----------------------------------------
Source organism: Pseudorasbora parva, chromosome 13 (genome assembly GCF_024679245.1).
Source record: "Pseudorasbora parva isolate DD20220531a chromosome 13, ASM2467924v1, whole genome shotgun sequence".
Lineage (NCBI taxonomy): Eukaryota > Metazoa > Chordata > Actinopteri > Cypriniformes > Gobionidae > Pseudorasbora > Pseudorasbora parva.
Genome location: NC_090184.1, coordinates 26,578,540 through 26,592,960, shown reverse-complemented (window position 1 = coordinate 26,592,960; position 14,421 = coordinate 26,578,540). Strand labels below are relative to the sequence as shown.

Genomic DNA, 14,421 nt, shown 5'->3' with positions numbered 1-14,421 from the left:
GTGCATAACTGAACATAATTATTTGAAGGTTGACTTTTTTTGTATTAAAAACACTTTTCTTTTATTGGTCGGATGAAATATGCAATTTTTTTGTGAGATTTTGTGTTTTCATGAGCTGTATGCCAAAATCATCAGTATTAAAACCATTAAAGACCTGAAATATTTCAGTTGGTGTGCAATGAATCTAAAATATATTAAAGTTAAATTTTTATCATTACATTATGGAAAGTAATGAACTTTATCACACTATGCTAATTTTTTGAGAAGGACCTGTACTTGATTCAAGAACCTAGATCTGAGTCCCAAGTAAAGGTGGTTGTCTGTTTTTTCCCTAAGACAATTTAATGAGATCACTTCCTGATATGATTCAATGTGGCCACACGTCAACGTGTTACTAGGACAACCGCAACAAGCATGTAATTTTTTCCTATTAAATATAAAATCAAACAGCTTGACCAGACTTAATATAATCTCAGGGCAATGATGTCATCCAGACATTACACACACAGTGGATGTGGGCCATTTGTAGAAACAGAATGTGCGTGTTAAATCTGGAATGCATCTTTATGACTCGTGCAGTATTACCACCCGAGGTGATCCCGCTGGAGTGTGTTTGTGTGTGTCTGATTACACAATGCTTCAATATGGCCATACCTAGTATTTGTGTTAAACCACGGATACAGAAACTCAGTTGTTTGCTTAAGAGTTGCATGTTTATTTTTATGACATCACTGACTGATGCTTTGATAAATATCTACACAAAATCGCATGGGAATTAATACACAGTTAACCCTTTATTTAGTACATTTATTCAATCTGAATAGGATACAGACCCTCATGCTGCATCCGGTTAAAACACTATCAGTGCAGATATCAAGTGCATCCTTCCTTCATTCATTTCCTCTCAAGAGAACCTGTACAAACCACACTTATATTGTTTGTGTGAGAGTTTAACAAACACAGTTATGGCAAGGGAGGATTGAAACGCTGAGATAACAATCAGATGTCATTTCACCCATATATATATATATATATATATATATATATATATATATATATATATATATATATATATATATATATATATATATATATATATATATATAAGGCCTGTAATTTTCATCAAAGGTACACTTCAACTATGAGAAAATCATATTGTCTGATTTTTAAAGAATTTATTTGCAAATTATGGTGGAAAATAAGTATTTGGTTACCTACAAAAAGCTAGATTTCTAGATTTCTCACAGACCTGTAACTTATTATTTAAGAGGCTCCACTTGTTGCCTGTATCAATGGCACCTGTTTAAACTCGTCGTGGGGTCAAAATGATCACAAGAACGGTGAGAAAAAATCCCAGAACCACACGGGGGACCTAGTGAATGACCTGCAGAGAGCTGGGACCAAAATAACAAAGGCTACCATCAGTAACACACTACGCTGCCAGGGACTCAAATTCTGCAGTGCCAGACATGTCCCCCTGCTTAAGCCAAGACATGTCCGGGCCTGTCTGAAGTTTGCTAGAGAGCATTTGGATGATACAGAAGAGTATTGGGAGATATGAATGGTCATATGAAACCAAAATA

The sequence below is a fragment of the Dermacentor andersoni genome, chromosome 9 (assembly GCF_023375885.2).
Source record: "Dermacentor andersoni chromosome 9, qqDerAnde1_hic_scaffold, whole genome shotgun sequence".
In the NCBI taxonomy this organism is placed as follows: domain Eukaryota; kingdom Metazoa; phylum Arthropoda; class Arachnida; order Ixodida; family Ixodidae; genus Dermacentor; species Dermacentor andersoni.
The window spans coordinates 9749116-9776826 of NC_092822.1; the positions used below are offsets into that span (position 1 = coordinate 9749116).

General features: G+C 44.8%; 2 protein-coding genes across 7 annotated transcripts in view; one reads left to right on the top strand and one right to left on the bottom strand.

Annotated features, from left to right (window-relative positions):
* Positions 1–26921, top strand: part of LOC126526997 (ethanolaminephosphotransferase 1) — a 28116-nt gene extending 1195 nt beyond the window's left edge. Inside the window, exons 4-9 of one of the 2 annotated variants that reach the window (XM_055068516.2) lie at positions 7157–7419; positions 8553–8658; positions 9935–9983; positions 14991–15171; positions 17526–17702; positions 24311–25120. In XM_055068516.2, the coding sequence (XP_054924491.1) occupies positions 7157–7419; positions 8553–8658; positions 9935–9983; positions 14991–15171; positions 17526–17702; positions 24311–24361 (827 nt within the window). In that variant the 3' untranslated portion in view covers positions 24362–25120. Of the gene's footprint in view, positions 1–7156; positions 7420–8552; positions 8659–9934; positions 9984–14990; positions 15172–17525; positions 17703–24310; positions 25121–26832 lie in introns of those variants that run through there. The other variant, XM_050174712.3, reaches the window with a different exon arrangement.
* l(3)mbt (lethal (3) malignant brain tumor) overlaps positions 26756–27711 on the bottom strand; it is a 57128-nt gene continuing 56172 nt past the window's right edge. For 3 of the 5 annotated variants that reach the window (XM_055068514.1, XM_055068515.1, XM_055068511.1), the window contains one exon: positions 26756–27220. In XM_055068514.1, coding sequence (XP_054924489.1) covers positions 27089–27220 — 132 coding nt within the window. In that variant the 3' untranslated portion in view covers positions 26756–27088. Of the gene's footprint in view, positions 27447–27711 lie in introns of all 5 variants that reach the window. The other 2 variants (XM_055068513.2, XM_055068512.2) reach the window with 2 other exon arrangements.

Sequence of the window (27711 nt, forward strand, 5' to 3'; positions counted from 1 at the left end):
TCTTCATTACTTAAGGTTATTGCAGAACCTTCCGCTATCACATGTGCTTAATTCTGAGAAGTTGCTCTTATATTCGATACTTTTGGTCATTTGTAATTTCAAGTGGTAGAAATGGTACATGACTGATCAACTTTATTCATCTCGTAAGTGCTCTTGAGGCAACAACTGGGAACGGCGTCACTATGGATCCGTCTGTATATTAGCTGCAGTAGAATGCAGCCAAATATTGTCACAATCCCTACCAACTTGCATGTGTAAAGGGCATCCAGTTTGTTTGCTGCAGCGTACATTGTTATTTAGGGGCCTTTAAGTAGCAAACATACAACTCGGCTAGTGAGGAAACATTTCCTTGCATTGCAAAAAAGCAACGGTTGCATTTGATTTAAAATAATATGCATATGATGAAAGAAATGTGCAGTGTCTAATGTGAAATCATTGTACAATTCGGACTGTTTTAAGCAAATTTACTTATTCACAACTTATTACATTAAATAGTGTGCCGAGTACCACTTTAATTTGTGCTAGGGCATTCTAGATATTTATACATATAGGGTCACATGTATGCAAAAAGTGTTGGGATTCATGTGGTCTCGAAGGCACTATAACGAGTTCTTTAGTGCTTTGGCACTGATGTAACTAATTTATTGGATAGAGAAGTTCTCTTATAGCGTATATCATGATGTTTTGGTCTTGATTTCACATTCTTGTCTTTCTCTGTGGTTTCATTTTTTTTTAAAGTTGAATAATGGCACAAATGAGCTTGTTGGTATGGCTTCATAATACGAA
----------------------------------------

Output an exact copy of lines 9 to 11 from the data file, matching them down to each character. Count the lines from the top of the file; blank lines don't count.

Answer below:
In the NCBI taxonomy this organism is placed as follows: domain Eukaryota; kingdom Metazoa; phylum Arthropoda; class Arachnida; order Ixodida; family Ixodidae; genus Dermacentor; species Dermacentor andersoni.
The window spans coordinates 9749116-9776826 of NC_092822.1; the positions used below are offsets into that span (position 1 = coordinate 9749116).

General features: G+C 44.8%; 2 protein-coding genes across 7 annotated transcripts in view; one reads left to right on the top strand and one right to left on the bottom strand.